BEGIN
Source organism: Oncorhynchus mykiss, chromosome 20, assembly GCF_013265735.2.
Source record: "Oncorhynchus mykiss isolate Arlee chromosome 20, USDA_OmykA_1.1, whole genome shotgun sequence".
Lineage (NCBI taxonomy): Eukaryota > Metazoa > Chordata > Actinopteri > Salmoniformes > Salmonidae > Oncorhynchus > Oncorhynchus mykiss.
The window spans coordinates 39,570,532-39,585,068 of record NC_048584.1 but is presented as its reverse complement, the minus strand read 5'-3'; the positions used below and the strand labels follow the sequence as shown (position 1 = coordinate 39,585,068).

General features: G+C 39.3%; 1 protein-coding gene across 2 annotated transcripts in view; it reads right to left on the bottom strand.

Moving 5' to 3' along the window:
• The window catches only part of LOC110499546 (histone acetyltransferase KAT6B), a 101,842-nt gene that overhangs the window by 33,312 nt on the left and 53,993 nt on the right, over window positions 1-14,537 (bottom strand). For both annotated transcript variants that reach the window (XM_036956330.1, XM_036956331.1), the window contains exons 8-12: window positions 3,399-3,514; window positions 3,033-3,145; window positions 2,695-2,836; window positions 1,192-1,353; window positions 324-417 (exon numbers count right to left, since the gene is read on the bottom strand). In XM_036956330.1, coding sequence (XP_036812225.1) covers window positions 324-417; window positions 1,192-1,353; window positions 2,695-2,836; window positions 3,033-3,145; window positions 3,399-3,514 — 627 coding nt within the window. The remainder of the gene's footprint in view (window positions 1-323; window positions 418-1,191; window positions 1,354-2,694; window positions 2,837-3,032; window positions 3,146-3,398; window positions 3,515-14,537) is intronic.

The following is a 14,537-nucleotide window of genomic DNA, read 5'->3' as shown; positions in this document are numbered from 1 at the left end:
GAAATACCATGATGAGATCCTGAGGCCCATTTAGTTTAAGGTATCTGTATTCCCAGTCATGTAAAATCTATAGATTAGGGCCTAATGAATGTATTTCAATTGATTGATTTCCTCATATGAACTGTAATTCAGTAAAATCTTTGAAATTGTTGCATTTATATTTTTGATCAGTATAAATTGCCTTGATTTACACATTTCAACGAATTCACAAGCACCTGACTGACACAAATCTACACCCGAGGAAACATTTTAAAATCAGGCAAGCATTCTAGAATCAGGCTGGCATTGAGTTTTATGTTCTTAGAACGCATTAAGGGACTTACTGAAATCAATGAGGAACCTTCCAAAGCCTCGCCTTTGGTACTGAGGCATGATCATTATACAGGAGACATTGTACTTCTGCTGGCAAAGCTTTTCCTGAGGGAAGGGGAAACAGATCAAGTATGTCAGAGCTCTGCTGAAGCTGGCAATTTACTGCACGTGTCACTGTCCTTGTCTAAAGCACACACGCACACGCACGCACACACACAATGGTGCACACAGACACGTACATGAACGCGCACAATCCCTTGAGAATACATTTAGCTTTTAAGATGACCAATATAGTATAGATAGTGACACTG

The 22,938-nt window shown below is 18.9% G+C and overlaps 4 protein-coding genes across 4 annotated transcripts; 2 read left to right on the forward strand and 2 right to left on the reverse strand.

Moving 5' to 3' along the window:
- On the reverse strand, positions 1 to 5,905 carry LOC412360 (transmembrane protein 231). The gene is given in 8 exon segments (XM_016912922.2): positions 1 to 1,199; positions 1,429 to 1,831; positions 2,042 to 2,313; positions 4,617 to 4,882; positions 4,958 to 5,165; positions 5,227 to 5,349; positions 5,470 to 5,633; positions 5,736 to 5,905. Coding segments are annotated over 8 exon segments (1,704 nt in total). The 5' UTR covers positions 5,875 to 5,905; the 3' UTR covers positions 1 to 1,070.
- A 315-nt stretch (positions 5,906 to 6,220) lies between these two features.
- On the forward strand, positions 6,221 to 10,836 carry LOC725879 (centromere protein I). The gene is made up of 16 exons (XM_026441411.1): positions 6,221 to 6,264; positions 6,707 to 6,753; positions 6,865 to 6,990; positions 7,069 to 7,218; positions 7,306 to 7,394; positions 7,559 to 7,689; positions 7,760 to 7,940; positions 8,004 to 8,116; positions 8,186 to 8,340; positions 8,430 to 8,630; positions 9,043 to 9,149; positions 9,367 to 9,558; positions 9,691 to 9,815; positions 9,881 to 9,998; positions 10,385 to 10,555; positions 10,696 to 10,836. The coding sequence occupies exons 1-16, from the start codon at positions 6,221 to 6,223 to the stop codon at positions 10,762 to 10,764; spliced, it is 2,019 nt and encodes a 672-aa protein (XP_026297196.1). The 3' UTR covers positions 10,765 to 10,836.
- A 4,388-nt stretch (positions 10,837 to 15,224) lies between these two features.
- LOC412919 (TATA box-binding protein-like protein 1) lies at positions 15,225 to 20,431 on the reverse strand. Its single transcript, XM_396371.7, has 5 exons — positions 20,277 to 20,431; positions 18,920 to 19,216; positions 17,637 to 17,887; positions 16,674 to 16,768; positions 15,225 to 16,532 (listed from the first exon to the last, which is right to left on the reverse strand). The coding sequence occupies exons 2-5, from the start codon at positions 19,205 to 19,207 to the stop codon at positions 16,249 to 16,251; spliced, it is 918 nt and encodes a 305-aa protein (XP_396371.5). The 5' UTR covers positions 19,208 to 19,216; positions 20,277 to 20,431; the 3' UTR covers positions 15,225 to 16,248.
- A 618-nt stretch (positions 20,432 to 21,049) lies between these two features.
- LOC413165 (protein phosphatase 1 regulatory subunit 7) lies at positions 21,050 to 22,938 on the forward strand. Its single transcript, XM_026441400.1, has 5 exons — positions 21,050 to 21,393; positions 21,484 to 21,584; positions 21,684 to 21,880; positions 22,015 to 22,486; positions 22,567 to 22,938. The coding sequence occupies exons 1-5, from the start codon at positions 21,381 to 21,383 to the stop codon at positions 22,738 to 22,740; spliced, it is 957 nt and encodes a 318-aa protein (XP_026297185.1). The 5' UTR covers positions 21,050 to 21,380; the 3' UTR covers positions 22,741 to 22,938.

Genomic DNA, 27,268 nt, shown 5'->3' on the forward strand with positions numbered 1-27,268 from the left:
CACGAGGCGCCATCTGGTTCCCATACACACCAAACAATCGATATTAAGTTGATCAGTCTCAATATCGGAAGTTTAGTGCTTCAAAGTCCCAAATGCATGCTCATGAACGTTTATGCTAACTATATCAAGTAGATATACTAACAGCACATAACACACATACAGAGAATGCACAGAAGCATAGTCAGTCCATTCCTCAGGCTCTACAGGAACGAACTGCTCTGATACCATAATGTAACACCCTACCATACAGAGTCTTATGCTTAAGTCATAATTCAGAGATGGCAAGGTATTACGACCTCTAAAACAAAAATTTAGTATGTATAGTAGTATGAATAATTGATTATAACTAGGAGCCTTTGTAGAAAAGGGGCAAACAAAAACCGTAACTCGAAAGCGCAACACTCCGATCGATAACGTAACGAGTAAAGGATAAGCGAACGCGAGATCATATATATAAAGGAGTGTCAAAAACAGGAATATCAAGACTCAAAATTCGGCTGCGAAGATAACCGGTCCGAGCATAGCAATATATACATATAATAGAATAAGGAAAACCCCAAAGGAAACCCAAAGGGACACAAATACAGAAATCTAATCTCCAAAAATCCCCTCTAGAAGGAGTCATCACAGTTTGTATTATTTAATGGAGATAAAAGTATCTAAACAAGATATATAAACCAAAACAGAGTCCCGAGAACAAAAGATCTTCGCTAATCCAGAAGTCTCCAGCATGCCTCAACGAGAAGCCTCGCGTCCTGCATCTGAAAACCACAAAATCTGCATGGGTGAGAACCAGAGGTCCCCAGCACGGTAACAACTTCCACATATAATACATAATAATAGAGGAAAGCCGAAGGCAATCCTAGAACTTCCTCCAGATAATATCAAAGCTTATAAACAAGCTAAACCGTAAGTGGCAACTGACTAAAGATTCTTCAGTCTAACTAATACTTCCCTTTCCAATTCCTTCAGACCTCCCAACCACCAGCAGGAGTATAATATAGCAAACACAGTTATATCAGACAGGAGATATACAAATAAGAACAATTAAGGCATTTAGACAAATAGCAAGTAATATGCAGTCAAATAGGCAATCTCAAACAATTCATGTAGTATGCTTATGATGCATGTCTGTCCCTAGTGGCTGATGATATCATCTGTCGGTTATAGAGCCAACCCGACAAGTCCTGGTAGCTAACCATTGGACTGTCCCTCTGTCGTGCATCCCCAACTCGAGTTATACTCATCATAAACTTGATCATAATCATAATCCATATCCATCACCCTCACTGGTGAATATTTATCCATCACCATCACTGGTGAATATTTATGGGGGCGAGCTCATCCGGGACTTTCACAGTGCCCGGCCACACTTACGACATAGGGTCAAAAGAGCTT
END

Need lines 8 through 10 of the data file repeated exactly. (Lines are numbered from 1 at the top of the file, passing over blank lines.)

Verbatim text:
The following is a 14,537-nucleotide window of genomic DNA, read 5'->3' as shown; positions in this document are numbered from 1 at the left end:
GAAATACCATGATGAGATCCTGAGGCCCATTTAGTTTAAGGTATCTGTATTCCCAGTCATGTAAAATCTATAGATTAGGGCCTAATGAATGTATTTCAATTGATTGATTTCCTCATATGAACTGTAATTCAGTAAAATCTTTGAAATTGTTGCATTTATATTTTTGATCAGTATAAATTGCCTTGATTTACACATTTCAACGAATTCACAAGCACCTGACTGACACAAATCTACACCCGAGGAAACATTTTAAAATCAGGCAAGCATTCTAGAATCAGGCTGGCATTGAGTTTTATGTTCTTAGAACGCATTAAGGGACTTACTGAAATCAATGAGGAACCTTCCAAAGCCTCGCCTTTGGTACTGAGGCATGATCATTATACAGGAGACATTGTACTTCTGCTGGCAAAGCTTTTCCTGAGGGAAGGGGAAACAGATCAAGTATGTCAGAGCTCTGCTGAAGCTGGCAATTTACTGCACGTGTCACTGTCCTTGTCTAAAGCACACACGCACACGCACGCACACACACAATGGTGCACACAGACACGTACATGAACGCGCACAATCCCTTGAGAATACATTTAGCTTTTAAGATGACCAATATAGTATAGATAGTGACACTG

The 22,938-nt window shown below is 18.9% G+C and overlaps 4 protein-coding genes across 4 annotated transcripts; 2 read left to right on the forward strand and 2 right to left on the reverse strand.